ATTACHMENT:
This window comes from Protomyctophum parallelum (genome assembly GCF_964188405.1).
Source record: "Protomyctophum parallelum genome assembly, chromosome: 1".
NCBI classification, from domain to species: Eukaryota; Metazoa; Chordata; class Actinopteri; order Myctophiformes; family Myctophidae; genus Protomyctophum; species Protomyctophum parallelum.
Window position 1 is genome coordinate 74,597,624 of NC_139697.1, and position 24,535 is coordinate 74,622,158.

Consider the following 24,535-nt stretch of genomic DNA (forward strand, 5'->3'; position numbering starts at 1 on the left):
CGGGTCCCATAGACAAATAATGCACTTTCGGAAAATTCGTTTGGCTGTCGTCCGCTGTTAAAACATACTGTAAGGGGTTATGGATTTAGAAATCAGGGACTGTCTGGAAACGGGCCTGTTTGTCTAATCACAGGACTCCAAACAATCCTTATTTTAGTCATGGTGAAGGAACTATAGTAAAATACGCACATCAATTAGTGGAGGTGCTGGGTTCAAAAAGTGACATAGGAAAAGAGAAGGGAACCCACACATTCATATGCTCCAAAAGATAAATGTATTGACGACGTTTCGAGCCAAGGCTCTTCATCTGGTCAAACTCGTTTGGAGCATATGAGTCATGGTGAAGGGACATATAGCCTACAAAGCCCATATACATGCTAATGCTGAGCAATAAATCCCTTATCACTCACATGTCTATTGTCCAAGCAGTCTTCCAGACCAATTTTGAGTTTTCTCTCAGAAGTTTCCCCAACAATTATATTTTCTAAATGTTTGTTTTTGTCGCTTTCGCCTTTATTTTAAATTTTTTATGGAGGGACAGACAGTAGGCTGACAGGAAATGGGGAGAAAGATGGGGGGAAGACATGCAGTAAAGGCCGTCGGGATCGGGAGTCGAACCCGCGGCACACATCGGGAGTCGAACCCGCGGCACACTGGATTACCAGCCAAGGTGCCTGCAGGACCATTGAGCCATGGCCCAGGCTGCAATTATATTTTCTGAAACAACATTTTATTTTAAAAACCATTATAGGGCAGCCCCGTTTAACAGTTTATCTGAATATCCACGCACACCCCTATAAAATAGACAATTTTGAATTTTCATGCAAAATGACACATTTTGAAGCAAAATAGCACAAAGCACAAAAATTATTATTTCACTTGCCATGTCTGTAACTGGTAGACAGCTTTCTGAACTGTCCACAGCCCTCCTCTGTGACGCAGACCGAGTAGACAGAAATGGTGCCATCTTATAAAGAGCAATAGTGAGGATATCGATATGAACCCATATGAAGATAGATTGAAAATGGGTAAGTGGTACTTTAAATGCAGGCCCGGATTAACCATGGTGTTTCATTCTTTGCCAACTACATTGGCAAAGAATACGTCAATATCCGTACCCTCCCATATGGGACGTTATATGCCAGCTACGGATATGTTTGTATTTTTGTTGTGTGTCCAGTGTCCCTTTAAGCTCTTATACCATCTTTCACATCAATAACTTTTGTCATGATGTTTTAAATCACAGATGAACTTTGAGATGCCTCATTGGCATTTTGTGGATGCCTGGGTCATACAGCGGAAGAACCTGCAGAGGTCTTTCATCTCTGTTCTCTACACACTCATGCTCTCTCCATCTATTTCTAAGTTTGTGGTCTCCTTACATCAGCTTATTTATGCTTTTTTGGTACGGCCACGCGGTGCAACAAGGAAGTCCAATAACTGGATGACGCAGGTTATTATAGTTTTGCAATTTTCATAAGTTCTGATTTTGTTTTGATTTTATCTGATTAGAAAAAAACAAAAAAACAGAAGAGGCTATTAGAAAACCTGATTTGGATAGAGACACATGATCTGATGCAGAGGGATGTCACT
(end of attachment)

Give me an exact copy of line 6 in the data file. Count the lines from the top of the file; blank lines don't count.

CGGGTCCCATAGACAAATAATGCACTTTCGGAAAATTCGTTTGGCTGTCGTCCGCTGTTAAAACATACTGTAAGGGGTTATGGATTTAGAAATCAGGGACTGTCTGGAAACGGGCCTGTTTGTCTAATCACAGGACTCCAAACAATCCTTATTTTAGTCATGGTGAAGGAACTATAGTAAAATACGCACATCAATTAGTGGAGGTGCTGGGTTCAAAAAGTGACATAGGAAAAGAGAAGGGAACCCACACATTCATATGCTCCAAAAGATAAATGTATTGACGACGTTTCGAGCCAAGGCTCTTCATCTGGTCAAACTCGTTTGGAGCATATGAGTCATGGTGAAGGGACATATAGCCTACAAAGCCCATATACATGCTAATGCTGAGCAATAAATCCCTTATCACTCACATGTCTATTGTCCAAGCAGTCTTCCAGACCAATTTTGAGTTTTCTCTCAGAAGTTTCCCCAACAATTATATTTTCTAAATGTTTGTTTTTGTCGCTTTCGCCTTTATTTTAAATTTTTTATGGAGGGACAGACAGTAGGCTGACAGGAAATGGGGAGAAAGATGGGGGGAAGACATGCAGTAAAGGCCGTCGGGATCGGGAGTCGAACCCGCGGCACACATCGGGAGTCGAACCCGCGGCACACTGGATTACCAGCCAAGGTGCCTGCAGGACCATTGAGCCATGGCCCAGGCTGCAATTATATTTTCTGAAACAACATTTTATTTTAAAAACCATTATAGGGCAGCCCCGTTTAACAGTTTATCTGAATATCCACGCACACCCCTATAAAATAGACAATTTTGAATTTTCATGCAAAATGACACATTTTGAAGCAAAATAGCACAAAGCACAAAAATTATTATTTCACTTGCCATGTCTGTAACTGGTAGACAGCTTTCTGAACTGTCCACAGCCCTCCTCTGTGACGCAGACCGAGTAGACAGAAATGGTGCCATCTTATAAAGAGCAATAGTGAGGATATCGATATGAACCCATATGAAGATAGATTGAAAATGGGTAAGTGGTACTTTAAATGCAGGCCCGGATTAACCATGGTGTTTCATTCTTTGCCAACTACATTGGCAAAGAATACGTCAATATCCGTACCCTCCCATATGGGACGTTATATGCCAGCTACGGATATGTTTGTATTTTTGTTGTGTGTCCAGTGTCCCTTTAAGCTCTTATACCATCTTTCACATCAATAACTTTTGTCATGATGTTTTAAATCACAGATGAACTTTGAGATGCCTCATTGGCATTTTGTGGATGCCTGGGTCATACAGCGGAAGAACCTGCAGAGGTCTTTCATCTCTGTTCTCTACACACTCATGCTCTCTCCATCTATTTCTAAGTTTGTGGTCTCCTTACATCAGCTTATTTATGCTTTTTTGGTACGGCCACGCGGTGCAACAAGGAAGTCCAATAACTGGATGACGCAGGTTATTATAGTTTTGCAATTTTCATAAGTTCTGATTTTGTTTTGATTTTATCTGATTAGAAAAAAACAAAAAAACAGAAGAGGCTATTAGAAAACCTGATTTGGATAGAGACACATGATCTGATGCAGAGGGATGTCACT